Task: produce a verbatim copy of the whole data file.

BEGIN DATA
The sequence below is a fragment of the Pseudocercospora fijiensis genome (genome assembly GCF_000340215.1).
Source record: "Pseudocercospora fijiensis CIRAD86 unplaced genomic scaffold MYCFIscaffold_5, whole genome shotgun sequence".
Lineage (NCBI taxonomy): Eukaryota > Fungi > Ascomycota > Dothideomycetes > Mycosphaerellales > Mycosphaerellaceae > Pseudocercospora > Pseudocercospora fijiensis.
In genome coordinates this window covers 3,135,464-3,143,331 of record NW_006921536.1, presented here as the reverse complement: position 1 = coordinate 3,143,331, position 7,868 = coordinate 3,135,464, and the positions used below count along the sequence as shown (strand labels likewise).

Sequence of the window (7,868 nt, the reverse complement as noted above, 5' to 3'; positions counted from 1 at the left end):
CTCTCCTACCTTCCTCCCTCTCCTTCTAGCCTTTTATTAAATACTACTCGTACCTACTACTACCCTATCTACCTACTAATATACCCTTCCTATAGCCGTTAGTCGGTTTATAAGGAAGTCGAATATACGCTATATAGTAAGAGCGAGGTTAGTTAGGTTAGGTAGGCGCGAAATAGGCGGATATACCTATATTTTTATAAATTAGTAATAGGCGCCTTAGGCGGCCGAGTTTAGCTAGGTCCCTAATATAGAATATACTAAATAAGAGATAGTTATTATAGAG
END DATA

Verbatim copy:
The sequence below is a fragment of the Pseudocercospora fijiensis genome (genome assembly GCF_000340215.1).
Source record: "Pseudocercospora fijiensis CIRAD86 unplaced genomic scaffold MYCFIscaffold_5, whole genome shotgun sequence".
Lineage (NCBI taxonomy): Eukaryota > Fungi > Ascomycota > Dothideomycetes > Mycosphaerellales > Mycosphaerellaceae > Pseudocercospora > Pseudocercospora fijiensis.
In genome coordinates this window covers 3,135,464-3,143,331 of record NW_006921536.1, presented here as the reverse complement: position 1 = coordinate 3,143,331, position 7,868 = coordinate 3,135,464, and the positions used below count along the sequence as shown (strand labels likewise).

Sequence of the window (7,868 nt, the reverse complement as noted above, 5' to 3'; positions counted from 1 at the left end):
CTCTCCTACCTTCCTCCCTCTCCTTCTAGCCTTTTATTAAATACTACTCGTACCTACTACTACCCTATCTACCTACTAATATACCCTTCCTATAGCCGTTAGTCGGTTTATAAGGAAGTCGAATATACGCTATATAGTAAGAGCGAGGTTAGTTAGGTTAGGTAGGCGCGAAATAGGCGGATATACCTATATTTTTATAAATTAGTAATAGGCGCCTTAGGCGGCCGAGTTTAGCTAGGTCCCTAATATAGAATATACTAAATAAGAGATAGTTATTATAGAG